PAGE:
Wrightslaw l No Child Left Behind l IDEA 2004 l Fetaweb l Yellow Pages for Kids l Harbor House Law Press
 Home > Advocacy Library  > Letters to Wrightslaw > Confidentiality and IEPs


The Special Ed Advocate
It's Unique ... and Free!

Enter your email address below:

 

2014 - 2015 Training Programs

Oct 25 - Olympia, WA

Oct 30 - Phoenix, AZ

Nov. 1 - Grand Rapids, MI

Nov 6 - McAllen, TX

Nov 18 - DesMoines, IA

Nov 21 - Temecula, CA

Dec 4 - OKC, OK

Full Schedule

Be a Hero ...

 Jason at Ft. Benning
... to a Hero
Learn more

Wrightslaw

Home
Topics from A-Z
Free Newsletter
Seminars & Training
Consultations
Yellow Pages for Kids
Press Room
FAQs
Sitemap

Books & Training

Wrightslaw Books & DVDs
Wrightslaw Storesecure store lock
  Advocate's Store
  Student Bookstore
  Exam Copies
Training Center
Bulk Discounts
New! Military Discounts
Mail & Fax Orders

Advocacy Library

Articles
Doing Your Homework
Ask the Advocate
FAQs
Newsletter Archives
Summer School Series
Success Stories
Tips

Law Library

Articles
Caselaw
IDEA 2004
No Child Left Behind
McKinney-Vento Homeless
FERPA
Section 504
Fed Court Complaints

Topics

Advocacy
ADD/ADHD
Allergy/Anaphylaxis
Assistive Technology
Autism Spectrum
Behavior & Discipline
Bullying
College/Continuing Ed
Damages
Discrimination
Due Process
Early Intervention (Part C)
Eligibility
ESY
Evaluations
FAPE
Flyers
Future Planning
Harassment
High-Stakes Tests
Homeless Children
IDEA 2004
Identification & Child Find
IEPs
ISEA
Juvenile Justice
Law School & Clinics
Letters & Paper Trails
LRE/Inclusion
Mediation
Military / DOD
No Child Left Behind
NCLB Directories
NCLB Law & Regs
Parental Protections
PE and Adapted PE
Privacy & Records
Procedural Safeguards
Progress Monitoring
Reading
Related Services
Research Based Instruction
Response to Intervention (RTI)
Restraints/Abuse
Retention
Retaliation
School Report Cards
Section 504
Self-Advocacy
Teachers & Principals
Transition
Twice Exceptional (2e)
VA Special Education

Resources & Directories

Advocate's Bookstore
Advocacy Resources
Directories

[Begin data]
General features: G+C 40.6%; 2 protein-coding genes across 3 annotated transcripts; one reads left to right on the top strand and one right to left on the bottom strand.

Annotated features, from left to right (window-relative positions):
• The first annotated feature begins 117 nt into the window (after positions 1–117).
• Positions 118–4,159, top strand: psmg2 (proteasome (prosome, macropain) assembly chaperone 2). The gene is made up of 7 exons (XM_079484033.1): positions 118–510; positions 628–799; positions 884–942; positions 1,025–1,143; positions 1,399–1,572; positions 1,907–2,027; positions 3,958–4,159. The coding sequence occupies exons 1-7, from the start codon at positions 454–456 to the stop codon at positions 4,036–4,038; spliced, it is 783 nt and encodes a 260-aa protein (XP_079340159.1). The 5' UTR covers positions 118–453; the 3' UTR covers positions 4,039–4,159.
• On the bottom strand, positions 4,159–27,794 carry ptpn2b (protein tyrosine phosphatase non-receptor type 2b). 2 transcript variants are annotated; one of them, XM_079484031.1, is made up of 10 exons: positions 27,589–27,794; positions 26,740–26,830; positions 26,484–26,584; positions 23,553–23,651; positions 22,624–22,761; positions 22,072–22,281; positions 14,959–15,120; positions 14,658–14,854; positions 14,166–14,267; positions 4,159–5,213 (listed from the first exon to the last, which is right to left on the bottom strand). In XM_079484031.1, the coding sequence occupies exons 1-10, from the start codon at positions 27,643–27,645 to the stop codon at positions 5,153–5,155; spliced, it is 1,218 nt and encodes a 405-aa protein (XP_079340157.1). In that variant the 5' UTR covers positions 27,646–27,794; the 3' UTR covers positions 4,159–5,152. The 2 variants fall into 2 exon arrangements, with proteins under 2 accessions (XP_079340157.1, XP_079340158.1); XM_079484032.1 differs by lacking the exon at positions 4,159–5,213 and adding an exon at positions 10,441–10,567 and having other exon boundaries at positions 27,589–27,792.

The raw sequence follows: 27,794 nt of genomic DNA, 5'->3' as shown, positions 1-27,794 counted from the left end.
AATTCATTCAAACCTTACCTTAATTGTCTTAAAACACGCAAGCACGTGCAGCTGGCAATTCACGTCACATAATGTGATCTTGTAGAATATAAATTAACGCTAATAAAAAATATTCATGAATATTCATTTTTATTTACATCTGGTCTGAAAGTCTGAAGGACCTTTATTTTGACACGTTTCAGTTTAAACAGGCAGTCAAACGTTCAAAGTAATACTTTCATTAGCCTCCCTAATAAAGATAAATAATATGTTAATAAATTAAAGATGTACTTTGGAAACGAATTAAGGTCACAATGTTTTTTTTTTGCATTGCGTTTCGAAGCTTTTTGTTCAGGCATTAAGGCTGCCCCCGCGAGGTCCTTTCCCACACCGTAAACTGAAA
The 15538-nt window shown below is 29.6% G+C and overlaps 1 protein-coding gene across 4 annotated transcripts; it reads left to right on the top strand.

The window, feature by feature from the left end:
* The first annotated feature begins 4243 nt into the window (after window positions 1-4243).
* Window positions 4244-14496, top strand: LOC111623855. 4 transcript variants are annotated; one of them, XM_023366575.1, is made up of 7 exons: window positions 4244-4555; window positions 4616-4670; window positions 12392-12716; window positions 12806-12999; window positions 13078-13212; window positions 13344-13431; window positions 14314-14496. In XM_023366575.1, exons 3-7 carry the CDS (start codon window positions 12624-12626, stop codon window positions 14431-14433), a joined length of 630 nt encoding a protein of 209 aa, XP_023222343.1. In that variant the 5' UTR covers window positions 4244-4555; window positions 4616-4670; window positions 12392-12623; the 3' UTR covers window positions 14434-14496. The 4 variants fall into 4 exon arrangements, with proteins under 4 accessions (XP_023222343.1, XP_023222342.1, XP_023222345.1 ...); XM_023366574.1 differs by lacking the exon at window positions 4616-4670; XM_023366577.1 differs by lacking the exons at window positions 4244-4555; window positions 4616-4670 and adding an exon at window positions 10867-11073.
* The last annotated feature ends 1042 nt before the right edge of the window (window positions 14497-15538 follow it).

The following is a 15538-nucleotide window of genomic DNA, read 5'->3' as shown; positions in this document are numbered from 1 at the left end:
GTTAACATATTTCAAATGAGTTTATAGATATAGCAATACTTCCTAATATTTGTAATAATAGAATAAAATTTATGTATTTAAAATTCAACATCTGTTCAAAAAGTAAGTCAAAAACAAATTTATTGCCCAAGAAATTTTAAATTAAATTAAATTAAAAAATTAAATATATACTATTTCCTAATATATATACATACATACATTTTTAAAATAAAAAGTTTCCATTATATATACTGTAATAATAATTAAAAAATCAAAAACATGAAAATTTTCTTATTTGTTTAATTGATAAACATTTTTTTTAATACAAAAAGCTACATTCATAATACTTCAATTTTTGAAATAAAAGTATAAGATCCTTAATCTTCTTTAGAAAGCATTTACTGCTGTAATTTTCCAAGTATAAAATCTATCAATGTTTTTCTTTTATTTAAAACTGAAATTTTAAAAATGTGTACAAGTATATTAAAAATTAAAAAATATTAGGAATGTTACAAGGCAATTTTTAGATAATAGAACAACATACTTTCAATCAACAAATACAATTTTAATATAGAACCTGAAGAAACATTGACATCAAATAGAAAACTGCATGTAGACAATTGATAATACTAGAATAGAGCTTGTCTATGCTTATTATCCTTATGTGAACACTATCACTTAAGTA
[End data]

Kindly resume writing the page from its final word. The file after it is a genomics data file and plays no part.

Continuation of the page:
Disability Groups
  International
  State DOEs
  State PTIs
Free Flyers
Free Pubs
Free Newsletters
Legal & Advocacy
Glossaries
   Legal Terms
   Assessment Terms
Best School Websites

 

Confidentiality: Who Should Have a Copy of the Childís IEP?

Print this page

At a recent workshop, the presenters stated that teachers have the right to have copies of their students' IEPs in the classroom. Is this right? How can confidentiality be maintained if the teachers have copies of IEPs?

 It seems to me that giving teachers copies of IEPs is a gross violation of the confidentiality of students with special needs.

If this information is correct, how should I deal with students at the high school level who have more than one teacher?

Wrightslaw replies

You have several good questions.

The child's teachers should have a copy of the child's IEP. If the teachers don't know whatís in the IEP, they canít provide services, accommodations, modifications, etc.

Most kids with disabilities receive part or most of their education in general education classes taught by regular education teachers. In the past, many regular education teachers did not know that children were receiving special education services. As you can imagine, this often led to big problems. These problems are often worse at the middle school and high school levels, possibly because schools are larger and communication is poor.

We suggest that parents make copies of their childís IEP and provide each teacher with a copy. This may help reduce misunderstandings due to lack of information.

The reauthorized IDEA changed the IEP process. At least one regular education teacher of the child must attend IEP meetings. (See Appendix A)

However, this doesnít mean the childís IEP should be public knowledge.

What is your role at your school? Are you responsible for records?

If so, you should definitely read the FERPA statute which is about educational records.

Our new book Wrightslaw Special Education Law includes the FERPA statute and regulations.

Good luck!

P & P Wright

Email Newsletter icon, E-mail Newsletter icon, Email List icon, E-mail List icon The Special Ed Advocate: It's Free!

 

Wrightslaw: Special Education Law, 2nd Edition, by Pam and Pete Wright
About the Book

Wrightslaw: All About IEPs
About the Book

Wrightslaw: All About Tests and Assessments
About the Book

Surviving Due Process: Stephen Jeffers v. School Board
About the DVD Video

 

Copyright © 1998-2014, Peter W. D. Wright and Pamela Darr Wright. All rights reserved.

Contact Us | Press Mission l Our Awards l Privacy Policy l Disclaimer l Site Map



What's New!

Now Shipping!

Wrightslaw: All About Tests and Assessments
About the Book

Check it out!

Wrightslaw Store

The Advocate's Store

Get Help!

Blog the Wrightslaw

Wrightslaw on Facebook

Find us on Facebook

Wrightslaw Books

Student Discounts

Military Discounts


Wrightslaw: All About IEPs

About the Book
To Order

Wrightslaw: Special Education Law, 2nd Edition, by Pam and Pete Wright
About the Book
To Order


About the Book

To Order


Surviving Due Process: Stephen Jeffers v. School Board

About the DVD Video
To Order


To Order


Wrightslaw: No Child Left Behind

About the Book
To Order

Wrightslaw Multimedia Training


Understanding Your Child's
Test Scores (1.5 hrs)

Understanding Your Child's Test Scores

Learn More
To Order
Retail Price: $
24.95
Wrightslaw Special: $14.95

Special Education Law & Advocacy Training
(6.5 hrs)


Wrightslaw WebEx Special Education Law & Training Program (6.5 hrs)


Learn More
To Order
Retail Price: $99.95
Wrightslaw Special: $49.95